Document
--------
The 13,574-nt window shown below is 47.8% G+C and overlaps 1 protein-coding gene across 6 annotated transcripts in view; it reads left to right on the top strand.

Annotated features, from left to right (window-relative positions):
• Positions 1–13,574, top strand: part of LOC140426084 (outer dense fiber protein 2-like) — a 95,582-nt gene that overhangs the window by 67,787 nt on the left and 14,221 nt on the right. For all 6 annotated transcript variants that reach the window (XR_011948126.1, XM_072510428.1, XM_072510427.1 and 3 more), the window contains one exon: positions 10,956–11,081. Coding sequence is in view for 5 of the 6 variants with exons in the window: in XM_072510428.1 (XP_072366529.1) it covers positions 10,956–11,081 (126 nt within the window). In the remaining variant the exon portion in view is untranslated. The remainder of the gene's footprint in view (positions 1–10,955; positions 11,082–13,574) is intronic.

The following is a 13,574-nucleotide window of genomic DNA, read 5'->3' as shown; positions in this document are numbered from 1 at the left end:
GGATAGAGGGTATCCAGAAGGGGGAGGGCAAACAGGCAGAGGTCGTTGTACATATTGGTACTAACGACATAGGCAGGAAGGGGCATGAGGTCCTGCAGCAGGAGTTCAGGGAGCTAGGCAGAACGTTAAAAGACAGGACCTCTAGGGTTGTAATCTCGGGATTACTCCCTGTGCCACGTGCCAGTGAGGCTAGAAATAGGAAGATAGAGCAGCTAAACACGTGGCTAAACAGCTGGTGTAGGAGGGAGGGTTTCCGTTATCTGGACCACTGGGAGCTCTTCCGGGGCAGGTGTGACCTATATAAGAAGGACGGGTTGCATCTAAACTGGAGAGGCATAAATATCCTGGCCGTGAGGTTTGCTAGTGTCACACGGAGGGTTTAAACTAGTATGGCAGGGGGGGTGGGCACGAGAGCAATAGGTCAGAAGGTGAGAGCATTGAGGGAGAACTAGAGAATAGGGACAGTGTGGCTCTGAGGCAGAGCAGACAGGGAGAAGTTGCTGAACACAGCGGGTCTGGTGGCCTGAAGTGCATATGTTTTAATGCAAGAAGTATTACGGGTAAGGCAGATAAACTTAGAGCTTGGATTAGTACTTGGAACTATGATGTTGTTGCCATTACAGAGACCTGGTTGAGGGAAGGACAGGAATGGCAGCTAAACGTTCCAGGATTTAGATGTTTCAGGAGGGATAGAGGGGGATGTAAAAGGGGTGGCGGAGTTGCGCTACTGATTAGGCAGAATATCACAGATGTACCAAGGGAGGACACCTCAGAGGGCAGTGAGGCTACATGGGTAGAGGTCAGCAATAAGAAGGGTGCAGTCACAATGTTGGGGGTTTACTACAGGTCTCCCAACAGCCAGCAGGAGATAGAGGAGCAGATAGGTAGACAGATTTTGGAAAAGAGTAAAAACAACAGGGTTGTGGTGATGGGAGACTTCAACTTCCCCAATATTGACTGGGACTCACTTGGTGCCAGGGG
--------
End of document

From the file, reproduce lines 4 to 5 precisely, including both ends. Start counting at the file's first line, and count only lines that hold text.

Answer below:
The following is a 13,574-nucleotide window of genomic DNA, read 5'->3' as shown; positions in this document are numbered from 1 at the left end:
GGATAGAGGGTATCCAGAAGGGGGAGGGCAAACAGGCAGAGGTCGTTGTACATATTGGTACTAACGACATAGGCAGGAAGGGGCATGAGGTCCTGCAGCAGGAGTTCAGGGAGCTAGGCAGAACGTTAAAAGACAGGACCTCTAGGGTTGTAATCTCGGGATTACTCCCTGTGCCACGTGCCAGTGAGGCTAGAAATAGGAAGATAGAGCAGCTAAACACGTGGCTAAACAGCTGGTGTAGGAGGGAGGGTTTCCGTTATCTGGACCACTGGGAGCTCTTCCGGGGCAGGTGTGACCTATATAAGAAGGACGGGTTGCATCTAAACTGGAGAGGCATAAATATCCTGGCCGTGAGGTTTGCTAGTGTCACACGGAGGGTTTAAACTAGTATGGCAGGGGGGGTGGGCACGAGAGCAATAGGTCAGAAGGTGAGAGCATTGAGGGAGAACTAGAGAATAGGGACAGTGTGGCTCTGAGGCAGAGCAGACAGGGAGAAGTTGCTGAACACAGCGGGTCTGGTGGCCTGAAGTGCATATGTTTTAATGCAAGAAGTATTACGGGTAAGGCAGATAAACTTAGAGCTTGGATTAGTACTTGGAACTATGATGTTGTTGCCATTACAGAGACCTGGTTGAGGGAAGGACAGGAATGGCAGCTAAACGTTCCAGGATTTAGATGTTTCAGGAGGGATAGAGGGGGATGTAAAAGGGGTGGCGGAGTTGCGCTACTGATTAGGCAGAATATCACAGATGTACCAAGGGAGGACACCTCAGAGGGCAGTGAGGCTACATGGGTAGAGGTCAGCAATAAGAAGGGTGCAGTCACAATGTTGGGGGTTTACTACAGGTCTCCCAACAGCCAGCAGGAGATAGAGGAGCAGATAGGTAGACAGATTTTGGAAAAGAGTAAAAACAACAGGGTTGTGGTGATGGGAGACTTCAACTTCCCCAATATTGACTGGGACTCACTTGGTGCCAGGGG